That’s what my car thermometer just said.
Now if I was in Vail, that would be a heat wave, get any warmer and the snow might get too slushy to ski. But in L.A?
The weather is backwards in L.A.
I remember working at a summer camp in the White Mountains. By time you get to the middle of August, you’re freezing in your sleeping bag, you’re curled up inside, trying to suck your own heat.
But in L.A?
It doesn’t get hot until maybe September. Memorial Day? You don’t want to go to the beach, there’ll be a nip in the air.
And cold weather?
That happens in December. By time the New Year rolls around, it starts to get balmy. Hell, I’ve seen 90 in January many a time.
But this year…
I used to own a BMW that had a bell when it got to 36. For all I know, BMWs still have that feature. But I never experienced it until I drove to Mammoth. It went off and I had no idea what was going on. Was it a classic BMW defect, i.e. after owning a BMW past warranty, you’ve got to expect ghosts in the machine, that rarely reappear when you bring it in for service and you learn to live with. And I’m paranoid. If there’s a bell in the car, gosh darn, there must be something wrong.
But it’s just a feature. To warn you. Bridges freeze before roads, did you know that? I certainly do, having grown up on the east coast before the days of four wheel drive, before the days of all-season tires. Back then you put on your snows before Thanksgiving, and didn’t take them off until April. With studs, for traction on the ice. Today people use all-season rubber and think they’re covered, but they’re not. But those in the know today put snow tires on all four wheels, we never did that.
But on the east coast, in Connecticut, by time you hit March 1st, you’re almost in spring. Sure, it might snow, but it’ll melt. You break out your baseball glove and go to the park and fight the wind as you throw the ball around. But you’re eager, you’ve been waiting for this. Back when you watched the Grapefruit League on TV with no thought of going down to Florida to see it live.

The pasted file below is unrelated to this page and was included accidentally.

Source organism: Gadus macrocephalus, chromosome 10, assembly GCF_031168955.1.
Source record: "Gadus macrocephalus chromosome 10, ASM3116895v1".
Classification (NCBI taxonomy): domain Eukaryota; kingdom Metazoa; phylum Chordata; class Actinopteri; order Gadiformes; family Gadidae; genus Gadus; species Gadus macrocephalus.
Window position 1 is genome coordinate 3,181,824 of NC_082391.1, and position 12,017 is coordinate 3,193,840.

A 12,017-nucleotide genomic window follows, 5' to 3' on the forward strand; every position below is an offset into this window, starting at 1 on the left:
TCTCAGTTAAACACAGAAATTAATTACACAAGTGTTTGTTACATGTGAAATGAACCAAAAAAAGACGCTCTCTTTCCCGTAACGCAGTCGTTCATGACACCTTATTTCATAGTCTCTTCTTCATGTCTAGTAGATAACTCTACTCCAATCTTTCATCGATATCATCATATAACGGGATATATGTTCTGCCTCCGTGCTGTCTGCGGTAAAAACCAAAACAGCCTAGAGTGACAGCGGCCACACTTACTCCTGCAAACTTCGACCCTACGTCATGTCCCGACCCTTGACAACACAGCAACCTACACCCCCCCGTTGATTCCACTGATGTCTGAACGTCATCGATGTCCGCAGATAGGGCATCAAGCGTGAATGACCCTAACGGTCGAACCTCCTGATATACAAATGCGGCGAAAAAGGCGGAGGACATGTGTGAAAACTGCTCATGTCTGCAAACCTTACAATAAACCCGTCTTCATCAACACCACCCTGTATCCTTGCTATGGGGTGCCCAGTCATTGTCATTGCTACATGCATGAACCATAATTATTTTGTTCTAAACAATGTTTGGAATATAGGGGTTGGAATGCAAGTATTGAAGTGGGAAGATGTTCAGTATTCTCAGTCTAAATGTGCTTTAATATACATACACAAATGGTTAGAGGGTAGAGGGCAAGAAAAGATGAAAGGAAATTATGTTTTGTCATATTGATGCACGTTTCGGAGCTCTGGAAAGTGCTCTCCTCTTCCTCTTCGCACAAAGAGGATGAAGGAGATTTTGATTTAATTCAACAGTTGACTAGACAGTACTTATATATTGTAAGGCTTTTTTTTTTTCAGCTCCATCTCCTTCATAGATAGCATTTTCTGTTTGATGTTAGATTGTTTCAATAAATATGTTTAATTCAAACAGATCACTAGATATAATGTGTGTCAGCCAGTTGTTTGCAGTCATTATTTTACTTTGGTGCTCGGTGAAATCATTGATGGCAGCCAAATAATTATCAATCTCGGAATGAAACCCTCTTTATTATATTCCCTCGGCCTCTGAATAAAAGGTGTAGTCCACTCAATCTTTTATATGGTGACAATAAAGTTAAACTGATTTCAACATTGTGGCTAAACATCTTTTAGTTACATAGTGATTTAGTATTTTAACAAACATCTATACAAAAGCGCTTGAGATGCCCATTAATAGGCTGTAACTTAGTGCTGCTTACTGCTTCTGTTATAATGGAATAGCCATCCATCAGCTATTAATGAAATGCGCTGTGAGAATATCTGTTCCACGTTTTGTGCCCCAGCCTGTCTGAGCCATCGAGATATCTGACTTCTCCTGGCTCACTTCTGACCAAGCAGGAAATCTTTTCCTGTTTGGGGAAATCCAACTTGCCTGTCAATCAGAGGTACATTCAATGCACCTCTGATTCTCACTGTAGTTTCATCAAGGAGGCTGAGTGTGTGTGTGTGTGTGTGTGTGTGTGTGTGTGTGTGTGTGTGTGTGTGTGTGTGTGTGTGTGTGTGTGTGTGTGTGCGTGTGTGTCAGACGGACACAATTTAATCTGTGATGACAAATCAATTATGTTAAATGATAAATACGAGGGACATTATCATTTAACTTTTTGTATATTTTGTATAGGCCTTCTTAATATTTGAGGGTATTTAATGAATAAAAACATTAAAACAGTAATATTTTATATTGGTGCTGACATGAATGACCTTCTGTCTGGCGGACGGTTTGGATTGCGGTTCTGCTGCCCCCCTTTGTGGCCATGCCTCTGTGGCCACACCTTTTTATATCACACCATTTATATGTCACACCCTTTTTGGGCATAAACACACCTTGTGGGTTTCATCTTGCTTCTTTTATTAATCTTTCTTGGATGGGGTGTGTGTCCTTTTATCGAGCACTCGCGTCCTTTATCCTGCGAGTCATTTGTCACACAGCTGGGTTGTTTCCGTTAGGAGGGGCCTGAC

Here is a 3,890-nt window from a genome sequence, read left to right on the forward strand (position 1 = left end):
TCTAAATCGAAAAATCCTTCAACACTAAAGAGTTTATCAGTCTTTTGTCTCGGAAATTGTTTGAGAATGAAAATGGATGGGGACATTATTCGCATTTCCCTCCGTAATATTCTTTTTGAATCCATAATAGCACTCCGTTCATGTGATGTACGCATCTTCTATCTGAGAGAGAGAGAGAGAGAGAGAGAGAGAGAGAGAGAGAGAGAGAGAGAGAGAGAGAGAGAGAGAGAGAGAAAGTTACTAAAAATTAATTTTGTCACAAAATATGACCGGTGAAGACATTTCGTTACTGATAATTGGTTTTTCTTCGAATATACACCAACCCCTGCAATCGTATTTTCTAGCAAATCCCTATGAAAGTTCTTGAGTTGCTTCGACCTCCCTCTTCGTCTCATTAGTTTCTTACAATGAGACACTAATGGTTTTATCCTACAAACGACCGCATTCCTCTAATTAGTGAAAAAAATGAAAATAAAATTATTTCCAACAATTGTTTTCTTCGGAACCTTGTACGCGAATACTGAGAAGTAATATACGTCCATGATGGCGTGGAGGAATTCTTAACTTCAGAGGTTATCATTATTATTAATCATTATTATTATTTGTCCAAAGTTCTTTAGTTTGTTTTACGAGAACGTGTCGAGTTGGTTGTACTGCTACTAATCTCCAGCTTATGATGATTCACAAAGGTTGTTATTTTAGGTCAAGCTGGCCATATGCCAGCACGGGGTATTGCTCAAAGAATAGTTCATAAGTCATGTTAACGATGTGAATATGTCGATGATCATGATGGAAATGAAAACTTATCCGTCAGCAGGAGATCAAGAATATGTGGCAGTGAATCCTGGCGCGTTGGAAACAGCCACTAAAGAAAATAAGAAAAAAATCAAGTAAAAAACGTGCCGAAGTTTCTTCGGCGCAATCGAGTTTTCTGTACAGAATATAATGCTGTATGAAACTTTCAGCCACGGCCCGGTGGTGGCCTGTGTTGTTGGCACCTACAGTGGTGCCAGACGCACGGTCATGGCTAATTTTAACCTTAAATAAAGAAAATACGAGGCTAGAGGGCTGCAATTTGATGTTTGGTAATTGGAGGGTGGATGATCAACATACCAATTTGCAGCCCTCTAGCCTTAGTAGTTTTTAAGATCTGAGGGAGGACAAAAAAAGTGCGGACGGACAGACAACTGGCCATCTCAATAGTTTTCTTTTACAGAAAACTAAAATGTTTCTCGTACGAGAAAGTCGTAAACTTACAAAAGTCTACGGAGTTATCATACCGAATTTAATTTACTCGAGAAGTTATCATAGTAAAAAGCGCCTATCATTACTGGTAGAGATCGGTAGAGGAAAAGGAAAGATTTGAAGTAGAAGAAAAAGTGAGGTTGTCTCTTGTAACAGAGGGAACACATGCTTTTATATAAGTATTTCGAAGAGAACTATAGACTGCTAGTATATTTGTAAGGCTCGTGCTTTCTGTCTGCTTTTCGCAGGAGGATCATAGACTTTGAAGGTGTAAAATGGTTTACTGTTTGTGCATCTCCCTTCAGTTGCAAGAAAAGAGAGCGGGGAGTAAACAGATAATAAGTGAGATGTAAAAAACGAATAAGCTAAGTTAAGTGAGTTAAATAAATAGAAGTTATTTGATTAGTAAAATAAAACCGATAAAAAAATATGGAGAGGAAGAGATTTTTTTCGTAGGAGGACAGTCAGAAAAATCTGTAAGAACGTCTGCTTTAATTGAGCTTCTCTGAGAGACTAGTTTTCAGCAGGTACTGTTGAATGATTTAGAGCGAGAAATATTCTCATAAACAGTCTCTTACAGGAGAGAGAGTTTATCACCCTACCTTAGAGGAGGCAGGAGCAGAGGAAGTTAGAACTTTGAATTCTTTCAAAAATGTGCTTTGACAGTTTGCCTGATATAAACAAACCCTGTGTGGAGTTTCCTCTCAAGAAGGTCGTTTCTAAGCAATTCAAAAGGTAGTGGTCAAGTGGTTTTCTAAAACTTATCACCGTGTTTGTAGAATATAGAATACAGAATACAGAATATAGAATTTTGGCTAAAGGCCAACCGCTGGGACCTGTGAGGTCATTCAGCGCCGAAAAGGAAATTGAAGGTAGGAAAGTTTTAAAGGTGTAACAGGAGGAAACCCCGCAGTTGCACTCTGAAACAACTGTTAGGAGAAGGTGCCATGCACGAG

But in California you can ski until July, but in Vermont, you’re sometimes lucky if you can make it to April 1st.
Which reminds me of 1971, an especially good snow year. We skiers remember. My friend Ronnie came to Middlebury in his sister’s Datsun and we drove for spring skiing at Stowe on April 21st. On April 22nd, we went to the quarry and jumped in, went swimming. In Vermont, if it’s in the fifties, you break out your shorts.
And when I go back to Vail will it even be winter? It’s supposed to be in the forties next week. Sure, it can snow. But will the surface be soft and wet and will I wonder where the winter went?
The years don’t start to speed up until you leave school.
Remember waiting for Christmas vacation, taking the bus home elated? I vividly remember that in high school.
I walked to elementary school. And my mother never took me and never picked me up, even the day there was a hurricane. I didn’t think twice. Actually, I enjoy battling the elements, as long as disaster doesn’t lurk. I like riding the chairlift in the snowstorm. But that time our tent blew over below Tuckerman Ravine…I was scared.
Have I told you I’ve been on the edge of death a number of times? I’m not boasting about it, it’s just that when you engage with nature, stuff happens. Mother Nature doesn’t care about you, no way.
Now next week it’s supposed to warm up a bit. Be 60 during the day. And with the sun higher in the sky, you feel the warmth, especially in your automobile.
But at night, they’re still talking less than 50.
So it’s a conundrum. I like the winter more than the summer. But after a while, you get used to the mild winters of SoCal. You probably read that it snowed here yesterday. Not where I was, and even though I saw pics, it’s hard to believe. They were citing a storm back in the forties in comparison, that’s how rare it is.
But I used to live in the cold weather.
And there you look forward to the warm weather, the spring, when everything comes back alive.
But the world is going so fast, and the older you get you realize it doesn’t care about you, and the focus is on the young, and you feel displaced. You want to tell someone that you’re freaked out about how fast time is going, you want to know what this means.
And they can debate all about global warming, but you realize all the predictions are gonna happen after you’re dead.
Then again, the “New York Times” said they’ve lost 23 ski days in the Rockies since the eighties. Vail used to be open until May, that never happens anymore. And they lost 27 in the Sierras.
But only 8 in Vermont, where the season was short to begin with.
I feel like a lobster. I’m in the pot, they’re turning up the heat gradually and I don’t notice it, but soon I’ll be cooked.
And so will you.